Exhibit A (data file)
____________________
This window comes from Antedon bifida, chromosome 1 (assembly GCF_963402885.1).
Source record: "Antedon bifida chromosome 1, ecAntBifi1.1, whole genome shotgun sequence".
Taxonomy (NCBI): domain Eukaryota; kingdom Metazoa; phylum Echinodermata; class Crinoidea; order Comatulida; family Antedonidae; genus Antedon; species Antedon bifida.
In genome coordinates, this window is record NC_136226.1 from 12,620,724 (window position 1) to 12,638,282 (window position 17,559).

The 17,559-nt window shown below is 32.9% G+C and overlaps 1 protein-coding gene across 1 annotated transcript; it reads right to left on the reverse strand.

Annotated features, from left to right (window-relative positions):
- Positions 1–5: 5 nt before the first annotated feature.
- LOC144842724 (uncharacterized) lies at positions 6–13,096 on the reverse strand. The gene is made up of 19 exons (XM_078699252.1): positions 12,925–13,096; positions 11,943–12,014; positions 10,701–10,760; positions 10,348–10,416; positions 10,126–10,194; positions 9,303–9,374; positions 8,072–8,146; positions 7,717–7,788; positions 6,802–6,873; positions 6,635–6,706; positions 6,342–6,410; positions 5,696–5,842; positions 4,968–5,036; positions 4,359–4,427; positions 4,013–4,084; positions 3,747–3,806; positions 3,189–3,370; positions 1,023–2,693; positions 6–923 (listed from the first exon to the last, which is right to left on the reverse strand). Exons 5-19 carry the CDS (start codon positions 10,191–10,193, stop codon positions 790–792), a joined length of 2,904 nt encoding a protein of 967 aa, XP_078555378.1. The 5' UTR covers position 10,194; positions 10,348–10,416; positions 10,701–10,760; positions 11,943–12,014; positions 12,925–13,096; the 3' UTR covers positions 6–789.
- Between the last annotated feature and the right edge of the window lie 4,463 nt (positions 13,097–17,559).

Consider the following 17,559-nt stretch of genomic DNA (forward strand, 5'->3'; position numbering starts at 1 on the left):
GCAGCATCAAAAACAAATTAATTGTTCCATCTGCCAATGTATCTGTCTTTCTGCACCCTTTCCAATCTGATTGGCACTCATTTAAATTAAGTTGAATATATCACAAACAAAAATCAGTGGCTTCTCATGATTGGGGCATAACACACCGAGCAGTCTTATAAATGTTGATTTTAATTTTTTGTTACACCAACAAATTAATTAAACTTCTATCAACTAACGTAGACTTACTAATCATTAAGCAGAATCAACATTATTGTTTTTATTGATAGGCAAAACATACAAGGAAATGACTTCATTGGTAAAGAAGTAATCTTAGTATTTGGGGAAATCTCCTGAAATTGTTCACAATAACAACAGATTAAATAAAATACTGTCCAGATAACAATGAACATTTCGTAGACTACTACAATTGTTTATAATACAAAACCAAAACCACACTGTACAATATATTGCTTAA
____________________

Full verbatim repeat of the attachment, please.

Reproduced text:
This window comes from Antedon bifida, chromosome 1 (assembly GCF_963402885.1).
Source record: "Antedon bifida chromosome 1, ecAntBifi1.1, whole genome shotgun sequence".
Taxonomy (NCBI): domain Eukaryota; kingdom Metazoa; phylum Echinodermata; class Crinoidea; order Comatulida; family Antedonidae; genus Antedon; species Antedon bifida.
In genome coordinates, this window is record NC_136226.1 from 12,620,724 (window position 1) to 12,638,282 (window position 17,559).

The 17,559-nt window shown below is 32.9% G+C and overlaps 1 protein-coding gene across 1 annotated transcript; it reads right to left on the reverse strand.

Annotated features, from left to right (window-relative positions):
- Positions 1–5: 5 nt before the first annotated feature.
- LOC144842724 (uncharacterized) lies at positions 6–13,096 on the reverse strand. The gene is made up of 19 exons (XM_078699252.1): positions 12,925–13,096; positions 11,943–12,014; positions 10,701–10,760; positions 10,348–10,416; positions 10,126–10,194; positions 9,303–9,374; positions 8,072–8,146; positions 7,717–7,788; positions 6,802–6,873; positions 6,635–6,706; positions 6,342–6,410; positions 5,696–5,842; positions 4,968–5,036; positions 4,359–4,427; positions 4,013–4,084; positions 3,747–3,806; positions 3,189–3,370; positions 1,023–2,693; positions 6–923 (listed from the first exon to the last, which is right to left on the reverse strand). Exons 5-19 carry the CDS (start codon positions 10,191–10,193, stop codon positions 790–792), a joined length of 2,904 nt encoding a protein of 967 aa, XP_078555378.1. The 5' UTR covers position 10,194; positions 10,348–10,416; positions 10,701–10,760; positions 11,943–12,014; positions 12,925–13,096; the 3' UTR covers positions 6–789.
- Between the last annotated feature and the right edge of the window lie 4,463 nt (positions 13,097–17,559).

Consider the following 17,559-nt stretch of genomic DNA (forward strand, 5'->3'; position numbering starts at 1 on the left):
GCAGCATCAAAAACAAATTAATTGTTCCATCTGCCAATGTATCTGTCTTTCTGCACCCTTTCCAATCTGATTGGCACTCATTTAAATTAAGTTGAATATATCACAAACAAAAATCAGTGGCTTCTCATGATTGGGGCATAACACACCGAGCAGTCTTATAAATGTTGATTTTAATTTTTTGTTACACCAACAAATTAATTAAACTTCTATCAACTAACGTAGACTTACTAATCATTAAGCAGAATCAACATTATTGTTTTTATTGATAGGCAAAACATACAAGGAAATGACTTCATTGGTAAAGAAGTAATCTTAGTATTTGGGGAAATCTCCTGAAATTGTTCACAATAACAACAGATTAAATAAAATACTGTCCAGATAACAATGAACATTTCGTAGACTACTACAATTGTTTATAATACAAAACCAAAACCACACTGTACAATATATTGCTTAA